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Designer: Jane Taylor. Dress by Prada. 

Princess Marie went with a more monochrome approach, topping her pale peach silk wrap dress with a brimmed hat in the same shade. The hat’s brim was gently turned up around the front the hat was completed a spray of straw leaves in darker and lighter shades sweeping over the side.

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Designer: unknown. Dress by Rikke Gudnitz.

There’s no shortage of interesting milliner here- we’ve got colour, sparkle and drama! I’ve already tipped my hand as to my favourite, dearest readers but I’m curious- which looks here stand out most to you?

Jump to this post for an index of other royal hats that appeared at this wedding. 

Photos from Getty as indicated 

Hats From the Past: Christening of Princess Isabella

Thirteen years ago today, Princess Isabella of Denmark was christened in an intimate service held in the chapel of Fredensborg Palace, the Danish royal family’s summer home.

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Crown Princess Mary topped a dusky pink Birgit Hallstein dress with the same cream silk flower bandeau headpiece by Malene Birger she had worn for Prince Christian’s baptism in 2006 (and she would later repeat for the christening of Prince Vincent and Princess Josephine in 2011).

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Larger than a bandeau, the headpiece’s scale gives it enough presence to stand on its own without obscuring a view of the baby and the floral motif gives is a delicacy and charm that feels very right for the occasion. The colour is so wonderful against Princess Mary’s hair and easily pairs with different ensembles, although this dress fell flat for me. In this ensemble, I think the headpiece was one of the most successful elements.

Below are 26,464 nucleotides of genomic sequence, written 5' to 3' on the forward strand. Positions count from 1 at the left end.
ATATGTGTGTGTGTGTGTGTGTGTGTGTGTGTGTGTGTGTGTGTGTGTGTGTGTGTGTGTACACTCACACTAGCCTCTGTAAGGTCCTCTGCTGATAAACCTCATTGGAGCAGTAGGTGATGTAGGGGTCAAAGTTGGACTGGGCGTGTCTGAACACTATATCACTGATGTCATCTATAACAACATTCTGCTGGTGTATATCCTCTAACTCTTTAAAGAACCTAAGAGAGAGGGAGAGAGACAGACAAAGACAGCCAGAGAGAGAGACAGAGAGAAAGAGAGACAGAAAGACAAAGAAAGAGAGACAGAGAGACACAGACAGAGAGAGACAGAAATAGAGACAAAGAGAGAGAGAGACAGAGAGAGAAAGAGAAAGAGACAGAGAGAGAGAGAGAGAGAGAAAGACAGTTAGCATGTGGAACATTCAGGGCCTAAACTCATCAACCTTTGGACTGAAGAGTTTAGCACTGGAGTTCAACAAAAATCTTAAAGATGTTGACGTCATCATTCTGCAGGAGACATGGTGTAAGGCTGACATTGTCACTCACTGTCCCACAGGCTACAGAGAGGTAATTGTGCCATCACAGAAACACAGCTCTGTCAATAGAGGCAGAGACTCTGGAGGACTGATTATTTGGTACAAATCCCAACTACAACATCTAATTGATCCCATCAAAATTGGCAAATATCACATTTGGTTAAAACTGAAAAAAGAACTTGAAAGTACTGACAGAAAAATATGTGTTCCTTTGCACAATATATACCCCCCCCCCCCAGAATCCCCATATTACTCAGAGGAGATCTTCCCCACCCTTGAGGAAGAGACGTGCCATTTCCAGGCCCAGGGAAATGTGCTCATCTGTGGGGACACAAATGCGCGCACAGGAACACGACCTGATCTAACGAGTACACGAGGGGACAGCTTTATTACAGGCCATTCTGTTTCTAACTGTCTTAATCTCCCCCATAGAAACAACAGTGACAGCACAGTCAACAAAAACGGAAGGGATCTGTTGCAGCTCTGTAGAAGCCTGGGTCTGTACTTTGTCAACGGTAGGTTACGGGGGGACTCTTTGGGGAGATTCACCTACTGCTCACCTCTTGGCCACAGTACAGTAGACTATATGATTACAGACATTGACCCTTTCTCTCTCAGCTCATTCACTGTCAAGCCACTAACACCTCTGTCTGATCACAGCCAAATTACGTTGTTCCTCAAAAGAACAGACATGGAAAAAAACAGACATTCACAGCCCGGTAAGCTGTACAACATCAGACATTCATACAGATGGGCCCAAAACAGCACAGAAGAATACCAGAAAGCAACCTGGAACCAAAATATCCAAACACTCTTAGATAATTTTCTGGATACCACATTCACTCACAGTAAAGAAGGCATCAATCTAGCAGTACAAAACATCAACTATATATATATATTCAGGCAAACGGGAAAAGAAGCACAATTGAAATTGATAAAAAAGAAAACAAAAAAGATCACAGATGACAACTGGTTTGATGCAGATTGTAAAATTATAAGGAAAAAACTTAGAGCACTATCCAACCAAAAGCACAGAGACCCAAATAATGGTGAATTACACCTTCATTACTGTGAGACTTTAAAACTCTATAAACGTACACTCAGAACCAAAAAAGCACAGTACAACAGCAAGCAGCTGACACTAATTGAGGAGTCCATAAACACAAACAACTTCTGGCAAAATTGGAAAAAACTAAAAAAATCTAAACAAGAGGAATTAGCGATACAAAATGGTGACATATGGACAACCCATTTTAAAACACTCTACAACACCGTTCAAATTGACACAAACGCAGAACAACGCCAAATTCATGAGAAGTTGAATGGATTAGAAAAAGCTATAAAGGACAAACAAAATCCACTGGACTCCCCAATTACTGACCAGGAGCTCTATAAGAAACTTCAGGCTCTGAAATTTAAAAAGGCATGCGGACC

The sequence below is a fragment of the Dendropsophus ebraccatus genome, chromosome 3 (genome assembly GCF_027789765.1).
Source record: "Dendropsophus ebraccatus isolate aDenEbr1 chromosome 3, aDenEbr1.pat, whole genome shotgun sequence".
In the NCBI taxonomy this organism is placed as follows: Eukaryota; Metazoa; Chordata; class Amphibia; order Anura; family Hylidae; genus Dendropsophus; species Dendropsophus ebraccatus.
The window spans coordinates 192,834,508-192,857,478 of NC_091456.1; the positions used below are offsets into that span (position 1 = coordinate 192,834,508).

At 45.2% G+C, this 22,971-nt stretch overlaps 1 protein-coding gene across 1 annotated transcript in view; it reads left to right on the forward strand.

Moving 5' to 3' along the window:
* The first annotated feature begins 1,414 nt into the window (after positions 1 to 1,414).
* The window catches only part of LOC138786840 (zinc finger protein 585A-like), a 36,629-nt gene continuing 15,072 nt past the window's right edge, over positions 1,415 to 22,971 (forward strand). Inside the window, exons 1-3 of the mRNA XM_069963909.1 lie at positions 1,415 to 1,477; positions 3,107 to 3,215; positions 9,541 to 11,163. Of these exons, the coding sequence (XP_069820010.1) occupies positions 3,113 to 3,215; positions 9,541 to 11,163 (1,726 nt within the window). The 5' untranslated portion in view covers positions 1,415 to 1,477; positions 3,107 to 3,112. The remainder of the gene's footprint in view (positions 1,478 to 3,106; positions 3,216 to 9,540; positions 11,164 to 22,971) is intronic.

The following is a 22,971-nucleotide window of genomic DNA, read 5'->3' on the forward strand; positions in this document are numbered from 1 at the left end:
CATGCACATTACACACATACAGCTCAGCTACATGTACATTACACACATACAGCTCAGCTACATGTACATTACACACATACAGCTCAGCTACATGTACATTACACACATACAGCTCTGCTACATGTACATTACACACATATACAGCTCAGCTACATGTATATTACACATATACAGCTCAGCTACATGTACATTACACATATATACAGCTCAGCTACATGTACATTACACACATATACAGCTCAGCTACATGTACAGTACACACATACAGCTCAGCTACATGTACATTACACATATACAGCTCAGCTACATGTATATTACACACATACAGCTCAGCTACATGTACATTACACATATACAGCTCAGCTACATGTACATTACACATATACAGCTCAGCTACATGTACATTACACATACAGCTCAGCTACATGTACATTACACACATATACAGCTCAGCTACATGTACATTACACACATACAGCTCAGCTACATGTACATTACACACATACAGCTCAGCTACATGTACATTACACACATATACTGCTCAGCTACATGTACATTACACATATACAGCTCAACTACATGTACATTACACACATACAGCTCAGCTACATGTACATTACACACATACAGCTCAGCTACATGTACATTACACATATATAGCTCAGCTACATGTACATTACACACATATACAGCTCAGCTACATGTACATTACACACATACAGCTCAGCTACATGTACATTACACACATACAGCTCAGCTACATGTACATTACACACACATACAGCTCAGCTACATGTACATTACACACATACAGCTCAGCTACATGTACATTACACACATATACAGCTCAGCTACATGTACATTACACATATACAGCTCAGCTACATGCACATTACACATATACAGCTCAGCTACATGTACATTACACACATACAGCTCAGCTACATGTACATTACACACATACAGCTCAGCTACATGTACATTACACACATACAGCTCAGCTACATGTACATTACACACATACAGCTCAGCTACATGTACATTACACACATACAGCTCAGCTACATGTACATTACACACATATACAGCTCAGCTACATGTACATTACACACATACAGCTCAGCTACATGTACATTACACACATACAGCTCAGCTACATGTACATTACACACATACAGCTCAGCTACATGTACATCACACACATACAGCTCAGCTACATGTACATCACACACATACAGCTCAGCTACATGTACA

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Queen Margrethe wore her recognizable pink and green ensemble with patterned floral silk dress and wide brimmed vibrant green straw picture hat, trimmed with pink straw loops. Ever the romantic, Prince Henrik tied in his ensemble with a pink shirt.

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Princess Benedikte topped her pink coat with the loveliest ecru straw brimmed hat (how elegant are the lines on the brim’s  cartwheel shape) trimmed with a pink spray of silk flowers on the side. Her daughter, Princess Alexandra of Sayn-Wittgenstein-Berleburg, wore a bandeau headpiece of deep purple flowers.  Carina Axelsson topped her pink dress with a pale almond straw brimmed hat with gently sidesweeping brim, trimmed with an ecru wide hatband and side ruffled bow. Queen Anne-Marie of Greece wore a wheat coloured straw hat with upturned, rimmed kettle brim and a textural, woven hatband.

Princess Isabella’s godmothers included Queen Mathilde and Prince Frederik’s first cousin, Princess Alexia of Greece and Denmark. Mathilde topped her lace coat with a matching wide padded bandeau headpiece, covered in the same lace and trimmed with a multi-looped black silk side bow. Princess Alexia wore a cream bandeau headpiece with spray of goose biot feathers on the side.

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Royal guests included Crown Princess Victoria who wore a bandeau headpiece with textured fabric base, trimmed with applique flowers and a pair of feather quills. Crown Princess Mette-Marit wore her gold Prada headband with blush silk bow on one side.

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Princess Mary’s stepmother, Susan Donaldson, wore a deep eggplant silk floral fascinator with dotted tulle bow.

Looking back, this event is a noticeably more informal and intimate affair than Prince Christian’s baptism was, just 18 months earlier.  The palate is so light and summery, although today’s current popularity of bandeau style headpieces makes me surprised to see so many here, 13 years ago! Perhaps these royal ladies were just ahead of fashion?!

What do you think of these royal hat looks? Which ones stand out most to you?

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Photos from Getty as indicated; Polfoto